What road trip would be complete without a classic sunrise or sunset shot? Here are seven places to capture the moment against some of this country’s most extraordinary and colorful backdrops—from sea to shining sea and from the first sunrise to the last sunset.
#1: The First Sunrise, Down East, ME
To catch the first sunrise in the continental United States, it is, quite literally, about “location, location, location.” If you’re dead set on a dawn replete with rocky bluffs and bold Atlantic surf, then, between early October and early March, make the 3.5-mile drive (or challenging 7.5-mile hike) up 1,530-foot Cadillac Mountain near Bar Harbor in Acadia National Park. Just before the equinoxes, head 100 miles northeast to West Quoddy Head State Park near Lubec. To catch the sun’s first rays from late March to mid September, however, you’ll have to travel well inland and north to 1,748-foot Mars Hill.
#2: Perdido Key, off Pensacola, FL
The fine-grained quartz sand along the shores of this Gulf Coast barrier island is powdery and oh-so white. The water is a true blue, generally complemented by an equally blue sky thanks to an average of 340 sunny days a year. What’s more, 60 percent of the key is state or federal park land, so all this beach, sea, and sky are virtually uninterrupted. Imagine waves lapping gently, light breezes rustling sea oats in the dunes behind you. Breathe in the warm and briny air. Picture the light and sky changing hues as the sun sets. Perfection.
#3: Tallgrass Prairie National Preserve, Strong City, KS
“We were soon free of the woods and bushes and fairly upon the prairie.” You, like 19th-century documentarian Francis Parkman in his book, The Oregon Trail: Sketches of Prairie and Rocky Mountain Life, can also be upon the prairie. And you can do it in time for a uniquely American sunrise or sunset at the Tallgrass Prairie National Preserve. The gently rolling, 1.75-mile Southwind Nature Trail runs through cottonwood stands and tall grasses to Prairie Overlook, where, at twilight, the sun blazes orange, red, and pink across the expansive horizon.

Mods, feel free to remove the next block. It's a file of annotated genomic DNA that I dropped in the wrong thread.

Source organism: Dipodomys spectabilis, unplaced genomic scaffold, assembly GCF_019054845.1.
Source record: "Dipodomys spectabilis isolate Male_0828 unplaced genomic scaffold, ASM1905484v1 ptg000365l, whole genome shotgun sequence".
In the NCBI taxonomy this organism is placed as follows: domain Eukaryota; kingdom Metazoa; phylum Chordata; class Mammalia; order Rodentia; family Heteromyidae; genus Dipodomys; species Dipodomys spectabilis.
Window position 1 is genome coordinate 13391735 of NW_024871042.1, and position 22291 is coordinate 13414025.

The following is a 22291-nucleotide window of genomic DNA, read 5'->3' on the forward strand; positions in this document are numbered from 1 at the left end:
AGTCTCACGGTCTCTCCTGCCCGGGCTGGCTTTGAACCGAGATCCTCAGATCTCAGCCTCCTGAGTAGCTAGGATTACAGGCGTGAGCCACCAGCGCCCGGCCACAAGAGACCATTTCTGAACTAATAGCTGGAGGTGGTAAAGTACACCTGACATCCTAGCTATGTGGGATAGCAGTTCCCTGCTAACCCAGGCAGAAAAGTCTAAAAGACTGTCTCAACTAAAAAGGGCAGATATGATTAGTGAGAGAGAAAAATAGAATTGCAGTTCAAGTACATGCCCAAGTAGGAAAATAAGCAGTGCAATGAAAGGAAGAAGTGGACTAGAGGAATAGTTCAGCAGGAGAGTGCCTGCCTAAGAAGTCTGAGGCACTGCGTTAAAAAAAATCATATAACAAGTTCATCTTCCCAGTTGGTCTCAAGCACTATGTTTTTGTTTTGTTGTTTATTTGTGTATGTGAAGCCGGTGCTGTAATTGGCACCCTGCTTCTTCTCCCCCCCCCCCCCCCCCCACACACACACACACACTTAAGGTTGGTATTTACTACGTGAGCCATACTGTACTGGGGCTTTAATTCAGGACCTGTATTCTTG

#4: Petrified Forest National Park, Chambers, AZ
The ancient petrified-wood and mineral formations along the 28-mile drive through this national park range in color from reds, oranges, yellows, and greens to purples, blues, grays, and whites. Twilight only sharpens this heady palette. Set out from the Painted Desert Visitors Center in time for sunrise, if possible, at one of the eight viewpoints overlooking the multihued strata of the buttes and mesas. Pace yourself right—factoring in stops at museums, archaeological sites, and still more overlooks—and you’ll reach the park’s southwest corner by sunset.
#5: Haleakala National Park, HI
Haleakala, the name of Maui’s active 10,023-foot volcano, translates to House of the Sun. Although many people travel up to the crater, considered sacred by locals, for sunrise and a return trip by bike, timing your visit for sunset has its advantages: thinner crowds and better views among them. At first light, the crater is basically in shadow, and, later in the morning, clouds tend to roll in. Afternoons can be clearer, plus the sun’s rays illuminate the dark volcanic landscape, making it downright stunning, particularly at sunset. Stay to watch the moon rise, followed by some spectacular stargazing.
#6: Carmel, CA
Its full name is Carmel-by-the-Sea, and its main performing-arts venue is the Sunset Center. So it’s no surprise that sunset on its sugary-sand Carmel River State Beach—or the 2-mile round-trip trail between it and Monastery Beach—is spectacular. It’s also the perfect ending to a day of shopping, gallery hopping, indulging in a spa treatment or a wine-tasting tour, and sampling California’s farm-fresh contemporary cuisine. You might even spot a celebrity or two. Don’t worry if you get caught up and miss twilight on the beach. The 90-mile stretch of the Pacific Coast Highway through Big Sur country runs south from here to San Simeon. Along it are many other amazing beaches, coves, and bluffs from which to snap the sun rising or setting over the Pacific.
#7: The Last Sunset, Cape Alava, WA
To see the nation’s last sunset, you have to be a bit intrepid. It requires a 3-plus-mile one-way hike through misty Pacific maritime forest to the beach at Cape Alava in Olympic National Park. But no worries: the trail is mostly covered by cedar-planked boardwalks, which means an easy walk—important on the flashlight-illuminated return trip. Or you can get a permit to pitch a tent at one of the nearby sites and stay for the sunrise, perhaps followed by a 3-mile beach hike to the 3-mile Sand Point Trail, completing the 9-plus-mile Ozette Triangle Loop.